Wokingham care staff in abuse claims

Nearly 100 care staff were accused of abusing vulnerable adults in Wokingham borough last year, but just 14 were disciplined.

New figures show there was also a dramatic increase in the number of reports of abuse against vulnerable adults, including the elderly, mentally ill, drug addicts and disabled, in the last year.

Referrals to Wokingham Borough Council have increased by 80 per cent to 380 people over the last 12 months.

Of these 380 people, 192 were elderly and 152 had a learning disability.

The recorded types of abuse include 181 physical, 106 neglect, 79 psychological, 62 financial, 45 sexual, 17 institutional and four discriminatory.

The level of seriousness varies in the cases, however investigations of the reports so far show that 55 per cent of them were substantiated or partly substantiated.

The alleged perpetrators include 118 paid staff, with 92 of these working as care staff, some of whom are council staff and others are working for outside organisations in Wokingham, such as care homes.

However, council figures show just 14 of the 118 staff have been disciplined to date.

Mike Wooldridge, development and improvement team manager for adult social care services at Wokingham Borough Council, explained in some cases staff may have been dealt with in other ways, such as training.

He said: “It does look on the face of it that very few people have been disciplined.

“That might well be the case but it might not always be appropriate to discipline staff – it might be a training issue, they don’t necessarily need to be dismissed or disciplined.”

Other alleged perpetrators of abuse include 88 vulnerable adults, 65 family members, 37 partners, and 27 friends/neighbours.

The council has put the dramatic increase in referrals down to greater awareness of the types of abuse vulnerable adults can fall victim to and improved reporting mechanisms.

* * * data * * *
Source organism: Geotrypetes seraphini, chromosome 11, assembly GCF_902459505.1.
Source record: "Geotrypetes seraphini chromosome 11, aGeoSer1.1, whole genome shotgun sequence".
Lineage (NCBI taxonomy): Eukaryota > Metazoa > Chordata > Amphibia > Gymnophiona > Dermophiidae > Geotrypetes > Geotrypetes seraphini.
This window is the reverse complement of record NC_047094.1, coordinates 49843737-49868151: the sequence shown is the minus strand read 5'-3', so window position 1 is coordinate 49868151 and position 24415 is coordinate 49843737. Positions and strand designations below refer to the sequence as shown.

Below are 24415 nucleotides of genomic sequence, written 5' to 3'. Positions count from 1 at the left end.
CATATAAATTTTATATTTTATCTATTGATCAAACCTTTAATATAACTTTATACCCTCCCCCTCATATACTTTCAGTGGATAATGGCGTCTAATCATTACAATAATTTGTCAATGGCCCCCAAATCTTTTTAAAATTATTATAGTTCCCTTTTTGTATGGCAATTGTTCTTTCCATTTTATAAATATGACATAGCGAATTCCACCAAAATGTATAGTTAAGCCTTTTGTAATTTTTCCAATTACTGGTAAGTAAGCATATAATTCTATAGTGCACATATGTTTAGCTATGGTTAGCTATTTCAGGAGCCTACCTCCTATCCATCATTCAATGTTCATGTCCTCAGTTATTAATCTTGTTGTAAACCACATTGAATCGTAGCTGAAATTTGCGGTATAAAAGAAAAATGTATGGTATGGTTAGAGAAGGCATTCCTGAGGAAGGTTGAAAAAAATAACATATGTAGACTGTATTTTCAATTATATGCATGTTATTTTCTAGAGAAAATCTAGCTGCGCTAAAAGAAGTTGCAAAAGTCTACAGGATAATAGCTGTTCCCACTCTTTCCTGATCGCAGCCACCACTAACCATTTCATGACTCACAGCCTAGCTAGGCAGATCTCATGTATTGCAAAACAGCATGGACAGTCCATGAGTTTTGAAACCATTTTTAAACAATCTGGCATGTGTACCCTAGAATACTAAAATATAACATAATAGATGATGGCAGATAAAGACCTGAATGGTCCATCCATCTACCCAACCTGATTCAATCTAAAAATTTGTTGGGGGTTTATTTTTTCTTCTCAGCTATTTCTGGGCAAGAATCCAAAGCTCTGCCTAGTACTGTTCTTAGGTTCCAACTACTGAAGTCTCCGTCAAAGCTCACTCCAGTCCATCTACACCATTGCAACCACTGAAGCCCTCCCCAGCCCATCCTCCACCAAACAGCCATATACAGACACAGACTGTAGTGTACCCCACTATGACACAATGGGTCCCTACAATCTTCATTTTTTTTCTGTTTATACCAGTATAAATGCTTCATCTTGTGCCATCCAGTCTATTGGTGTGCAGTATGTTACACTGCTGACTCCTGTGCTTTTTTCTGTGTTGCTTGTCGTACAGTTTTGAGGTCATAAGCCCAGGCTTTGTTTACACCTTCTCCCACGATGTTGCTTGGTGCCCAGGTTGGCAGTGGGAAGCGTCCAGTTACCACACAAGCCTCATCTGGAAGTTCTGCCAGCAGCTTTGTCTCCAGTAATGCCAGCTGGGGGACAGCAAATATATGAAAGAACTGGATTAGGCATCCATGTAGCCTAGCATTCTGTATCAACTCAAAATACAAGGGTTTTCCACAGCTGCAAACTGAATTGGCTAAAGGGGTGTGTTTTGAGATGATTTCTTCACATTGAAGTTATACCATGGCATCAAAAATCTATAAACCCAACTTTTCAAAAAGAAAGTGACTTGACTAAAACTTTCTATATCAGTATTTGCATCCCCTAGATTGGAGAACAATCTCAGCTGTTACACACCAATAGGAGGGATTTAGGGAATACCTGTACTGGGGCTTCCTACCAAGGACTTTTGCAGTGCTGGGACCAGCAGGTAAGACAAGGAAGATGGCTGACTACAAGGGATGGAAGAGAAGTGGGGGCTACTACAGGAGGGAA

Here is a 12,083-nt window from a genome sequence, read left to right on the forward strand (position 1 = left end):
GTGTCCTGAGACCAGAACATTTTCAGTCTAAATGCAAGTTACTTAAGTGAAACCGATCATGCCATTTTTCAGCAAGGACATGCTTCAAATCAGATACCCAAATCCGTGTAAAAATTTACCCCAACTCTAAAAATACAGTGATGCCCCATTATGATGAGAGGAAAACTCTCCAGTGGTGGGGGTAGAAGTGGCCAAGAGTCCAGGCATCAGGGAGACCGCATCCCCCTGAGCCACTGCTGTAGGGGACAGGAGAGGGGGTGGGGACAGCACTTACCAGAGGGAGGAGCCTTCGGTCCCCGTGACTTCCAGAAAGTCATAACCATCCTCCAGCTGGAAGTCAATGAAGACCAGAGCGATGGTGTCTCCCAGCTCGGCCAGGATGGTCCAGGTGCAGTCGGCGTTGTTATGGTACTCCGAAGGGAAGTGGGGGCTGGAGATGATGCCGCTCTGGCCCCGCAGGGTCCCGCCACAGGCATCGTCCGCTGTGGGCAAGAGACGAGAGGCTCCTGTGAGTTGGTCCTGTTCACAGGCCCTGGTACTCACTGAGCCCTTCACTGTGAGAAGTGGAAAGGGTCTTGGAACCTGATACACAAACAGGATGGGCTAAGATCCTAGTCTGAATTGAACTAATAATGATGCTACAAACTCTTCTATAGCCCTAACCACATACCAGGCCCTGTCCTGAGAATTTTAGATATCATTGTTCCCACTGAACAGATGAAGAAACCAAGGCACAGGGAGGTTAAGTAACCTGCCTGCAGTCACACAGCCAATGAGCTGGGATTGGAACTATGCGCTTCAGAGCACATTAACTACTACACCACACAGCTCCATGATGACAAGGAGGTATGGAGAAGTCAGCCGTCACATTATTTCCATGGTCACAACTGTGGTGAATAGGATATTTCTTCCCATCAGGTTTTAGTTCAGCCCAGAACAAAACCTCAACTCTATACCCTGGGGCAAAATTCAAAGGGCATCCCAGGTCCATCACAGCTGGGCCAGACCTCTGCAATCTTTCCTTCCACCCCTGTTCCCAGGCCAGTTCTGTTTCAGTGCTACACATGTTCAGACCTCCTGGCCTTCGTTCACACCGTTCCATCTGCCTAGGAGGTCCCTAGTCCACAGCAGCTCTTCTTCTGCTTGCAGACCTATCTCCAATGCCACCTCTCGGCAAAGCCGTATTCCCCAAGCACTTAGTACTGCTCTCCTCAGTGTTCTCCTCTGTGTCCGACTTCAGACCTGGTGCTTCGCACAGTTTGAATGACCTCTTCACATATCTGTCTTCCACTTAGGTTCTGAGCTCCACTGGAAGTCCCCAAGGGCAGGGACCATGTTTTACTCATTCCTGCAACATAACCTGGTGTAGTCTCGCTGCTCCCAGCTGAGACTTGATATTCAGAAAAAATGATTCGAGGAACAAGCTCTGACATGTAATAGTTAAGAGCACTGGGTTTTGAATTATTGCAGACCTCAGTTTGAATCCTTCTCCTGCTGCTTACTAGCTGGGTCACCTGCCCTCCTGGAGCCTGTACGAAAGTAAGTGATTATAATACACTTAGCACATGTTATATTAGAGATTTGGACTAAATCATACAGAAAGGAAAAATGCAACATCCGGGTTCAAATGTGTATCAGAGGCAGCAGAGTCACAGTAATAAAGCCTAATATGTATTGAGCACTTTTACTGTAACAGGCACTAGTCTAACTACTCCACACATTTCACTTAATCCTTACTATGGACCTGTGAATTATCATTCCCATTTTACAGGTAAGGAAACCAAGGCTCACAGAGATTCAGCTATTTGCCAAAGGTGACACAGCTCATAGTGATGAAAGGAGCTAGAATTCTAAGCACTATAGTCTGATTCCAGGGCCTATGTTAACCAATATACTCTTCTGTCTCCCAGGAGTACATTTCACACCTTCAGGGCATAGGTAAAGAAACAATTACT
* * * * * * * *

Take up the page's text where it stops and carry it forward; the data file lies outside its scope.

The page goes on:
The figures were presented to the council’s health overview and scrutiny committee earlier this month.

Comments from councillors who heard the presentation included it was “sickening” to know only 14 had been disciplined when “they should all be fired”.

Further strain could be put on the council’s social workers who investigate abuse accusations as Thames Valley Police is proposing cutting its specialist adult co-ordinator role in a shake-up of the protecting vulnerable people unit.

The co-ordinator works with social workers at the council and other involved organisations when incidents of abuse are reported.

Their involvement includes deciding whether criminal charges should be brought in the case.

Geoff Matthews, operations manager for Age UK Berkshire, said: “Any form of abuse is unacceptable, no matter what the justification or reason may be given.

“It is very important that older people have the confidence that any complaint they may make will be fully investigated.

“Although the number of claims has risen this does not automatically mean that abuse itself is on the increase.

“The large majority of people caring for the elderly and disabled are kind, caring individuals, whether family or employees of local authorities or individual companies.

“Age UK in Berkshire is pleased to work with local authorities across Berkshire to reduce abuse and to ensure that all abuse is reported and the necessary action taken

“The elderly and disabled are very vulnerable and have to be protected from abuse.”